No. About 95 percent of Windows is in the programme. Another 3 percent of Windows we don't own so we can't share it. And some parts -- such as product activation code -- are too valuable to us to share, and then some of the cryptographic elements are restricted by the US government and we can't share them beyond the EU and eight other countries, so we deal with those on a case by case basis. So that covers Windows. How do the other programmes differ?
The Windows CE division has taken a different approach. About 45 percent of Windows CE source code has been opened up to anybody -- any organisation or an individual -- in any country. The licence says you can view, modify and redistribute the code for non-commercial purposes. This means software and hardware vendors can modify applications and hardware based on their knowledge of the source code. Some companies can see the whole of the WindowsCE source code, but they pay a licence fee because the 55 percent of the code not open to everyone has IP (intellectual property) issues. There are about 300,000 developers in the embedded community, and we have had 128,000 downloads of the source code. About half of those say they use it on a weekly basis and about 75 percent say they plan to develop for Windows CE as a result of having access to the source code. What other Shared Source programmes exist today?
There is the C# CLI (Common Language Infrastructure) licence, which is similar to the CE licence in that it is a non-commercial derivative licence, but in this case almost all the activity is focused on the academic community. We have had about 35,000 licensee downloads -- not including 18,000 individuals who entered a coding competition in Japan. So where next?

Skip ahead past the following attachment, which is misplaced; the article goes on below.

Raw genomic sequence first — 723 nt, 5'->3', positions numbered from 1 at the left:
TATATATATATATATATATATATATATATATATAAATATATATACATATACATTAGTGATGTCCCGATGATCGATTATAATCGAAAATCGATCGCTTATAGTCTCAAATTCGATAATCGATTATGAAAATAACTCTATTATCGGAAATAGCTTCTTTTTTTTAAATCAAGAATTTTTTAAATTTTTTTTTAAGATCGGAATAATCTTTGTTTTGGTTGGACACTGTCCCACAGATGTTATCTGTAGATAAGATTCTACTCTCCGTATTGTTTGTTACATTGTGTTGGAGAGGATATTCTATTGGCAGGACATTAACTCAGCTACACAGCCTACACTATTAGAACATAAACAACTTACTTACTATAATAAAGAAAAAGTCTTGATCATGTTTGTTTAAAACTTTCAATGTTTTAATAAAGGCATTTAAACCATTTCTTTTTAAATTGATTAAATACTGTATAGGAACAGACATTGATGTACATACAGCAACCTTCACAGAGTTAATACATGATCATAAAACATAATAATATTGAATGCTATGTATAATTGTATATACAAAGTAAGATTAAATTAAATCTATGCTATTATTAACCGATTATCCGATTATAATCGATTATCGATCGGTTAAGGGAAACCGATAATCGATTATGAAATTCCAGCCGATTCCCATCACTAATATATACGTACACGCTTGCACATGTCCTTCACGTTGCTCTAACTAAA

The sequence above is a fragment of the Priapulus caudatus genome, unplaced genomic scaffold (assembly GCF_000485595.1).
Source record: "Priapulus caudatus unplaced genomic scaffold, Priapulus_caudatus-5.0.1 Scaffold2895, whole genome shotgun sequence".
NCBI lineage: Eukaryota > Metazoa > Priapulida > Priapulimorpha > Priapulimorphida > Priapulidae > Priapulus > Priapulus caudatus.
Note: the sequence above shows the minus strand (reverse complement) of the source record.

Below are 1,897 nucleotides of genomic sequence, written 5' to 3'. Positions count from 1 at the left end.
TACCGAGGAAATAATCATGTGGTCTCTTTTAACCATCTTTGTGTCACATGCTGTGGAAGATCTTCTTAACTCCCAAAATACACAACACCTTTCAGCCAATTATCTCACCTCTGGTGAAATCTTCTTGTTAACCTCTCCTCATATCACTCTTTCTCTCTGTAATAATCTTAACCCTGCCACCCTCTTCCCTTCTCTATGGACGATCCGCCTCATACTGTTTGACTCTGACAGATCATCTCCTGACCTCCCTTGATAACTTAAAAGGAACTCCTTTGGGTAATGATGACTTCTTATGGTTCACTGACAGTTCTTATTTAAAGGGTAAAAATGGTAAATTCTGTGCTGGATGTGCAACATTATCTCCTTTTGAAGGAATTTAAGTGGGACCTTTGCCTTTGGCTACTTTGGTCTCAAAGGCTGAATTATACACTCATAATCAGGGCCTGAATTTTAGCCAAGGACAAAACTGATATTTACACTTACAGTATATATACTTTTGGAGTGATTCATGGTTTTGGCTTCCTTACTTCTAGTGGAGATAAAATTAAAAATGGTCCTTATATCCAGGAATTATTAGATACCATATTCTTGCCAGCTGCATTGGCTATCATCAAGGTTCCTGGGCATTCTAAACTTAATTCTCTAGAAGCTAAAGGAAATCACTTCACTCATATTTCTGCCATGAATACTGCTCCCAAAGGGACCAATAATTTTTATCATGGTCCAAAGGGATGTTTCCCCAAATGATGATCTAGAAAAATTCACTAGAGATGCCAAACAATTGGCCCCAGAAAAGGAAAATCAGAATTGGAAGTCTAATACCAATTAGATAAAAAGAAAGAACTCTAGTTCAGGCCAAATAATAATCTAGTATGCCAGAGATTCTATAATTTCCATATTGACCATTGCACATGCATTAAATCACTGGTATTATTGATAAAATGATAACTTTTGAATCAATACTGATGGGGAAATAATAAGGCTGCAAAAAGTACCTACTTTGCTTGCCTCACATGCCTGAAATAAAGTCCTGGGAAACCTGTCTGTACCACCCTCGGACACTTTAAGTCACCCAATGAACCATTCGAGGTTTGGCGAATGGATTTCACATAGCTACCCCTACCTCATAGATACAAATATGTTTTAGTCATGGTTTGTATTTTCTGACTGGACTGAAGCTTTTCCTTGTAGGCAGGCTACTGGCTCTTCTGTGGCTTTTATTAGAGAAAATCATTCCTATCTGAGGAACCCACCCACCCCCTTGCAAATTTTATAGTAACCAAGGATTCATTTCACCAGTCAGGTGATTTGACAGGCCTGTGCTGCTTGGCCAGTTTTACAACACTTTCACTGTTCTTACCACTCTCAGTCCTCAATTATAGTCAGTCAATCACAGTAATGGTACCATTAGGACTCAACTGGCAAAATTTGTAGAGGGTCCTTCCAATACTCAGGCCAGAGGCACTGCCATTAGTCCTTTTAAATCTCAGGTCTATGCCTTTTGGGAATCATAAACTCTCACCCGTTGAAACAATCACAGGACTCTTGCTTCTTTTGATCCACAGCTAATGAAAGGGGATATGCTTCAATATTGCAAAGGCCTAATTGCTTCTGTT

In the coming months we will expand the Shared Source programmes into other parts of Microsoft. All our platforms are in the Shared Source programme right now, and next we will be seeking to expand it to SQL, Exchange and possibly even Office. We have not yet decided on Office. It may be that we decide not to do it. There will be a lot of work involved in scrubbing the IP. We'd like to push this programme into tools and everything from games to applications. But we have a lot of issues to deal with, such as who needs to get to source code and how badly they need access. It is of marginal use even to most developers, and or no use at all to most users -- especially when it comes to the operating system. That's why Linux only has a small number of kernel developers -- this is very complex stuff. It is a question of weighing up the risk against the benefit. Most modern industry was built on the notion of trade secrets. The important part is that as you share more, those trade secrets are open to more eyes, and so they can become weakened. How does this concept of Shared Source sit with the mantra of 'security through obscurity,' which is so closely associated with Microsoft?
Microsoft does not subscribe to security through obscurity. But equally, the many eyes theory is untested and fairly unsupportable because most of what those eyes look at is the wrong stuff. People like to look at the sexy, interesting code, and the older, harder code that is more tedious to look at often gets overlooked. It is a lot more complicated than saying: if lots of people can see the source code then they'll find the bugs. Take the Kerberos example, where a big flaw was discovered after ten years. This is an open-source security product that has had many eyes looking over it. OpenSSH is another example -- this open-source product was recently found to have a Trojan horse in it. The problem with open source is that you don't know who is controlling the code. Microsoft always signs all of its binaries. You know who is responsible for it. For us the interest in shared source is to do with platform integrity. Palladium cryptographic code will be Shared Source so people will be able to scrutinise it, just like they could with the RSA cryptographic code. I don't know how we can more clearly state that we don't believe in security through obscurity.